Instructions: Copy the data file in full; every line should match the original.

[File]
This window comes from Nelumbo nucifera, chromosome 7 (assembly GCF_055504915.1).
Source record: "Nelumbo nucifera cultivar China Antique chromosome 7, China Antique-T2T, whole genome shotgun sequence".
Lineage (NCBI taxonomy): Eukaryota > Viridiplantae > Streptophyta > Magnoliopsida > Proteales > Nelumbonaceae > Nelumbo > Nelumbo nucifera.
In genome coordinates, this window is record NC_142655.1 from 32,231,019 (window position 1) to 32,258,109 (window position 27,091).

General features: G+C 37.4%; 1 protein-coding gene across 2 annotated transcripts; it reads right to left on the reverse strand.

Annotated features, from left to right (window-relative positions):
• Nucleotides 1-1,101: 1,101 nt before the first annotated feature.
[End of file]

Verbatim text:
This window comes from Nelumbo nucifera, chromosome 7 (assembly GCF_055504915.1).
Source record: "Nelumbo nucifera cultivar China Antique chromosome 7, China Antique-T2T, whole genome shotgun sequence".
Lineage (NCBI taxonomy): Eukaryota > Viridiplantae > Streptophyta > Magnoliopsida > Proteales > Nelumbonaceae > Nelumbo > Nelumbo nucifera.
In genome coordinates, this window is record NC_142655.1 from 32,231,019 (window position 1) to 32,258,109 (window position 27,091).

General features: G+C 37.4%; 1 protein-coding gene across 2 annotated transcripts; it reads right to left on the reverse strand.

Annotated features, from left to right (window-relative positions):
• Nucleotides 1-1,101: 1,101 nt before the first annotated feature.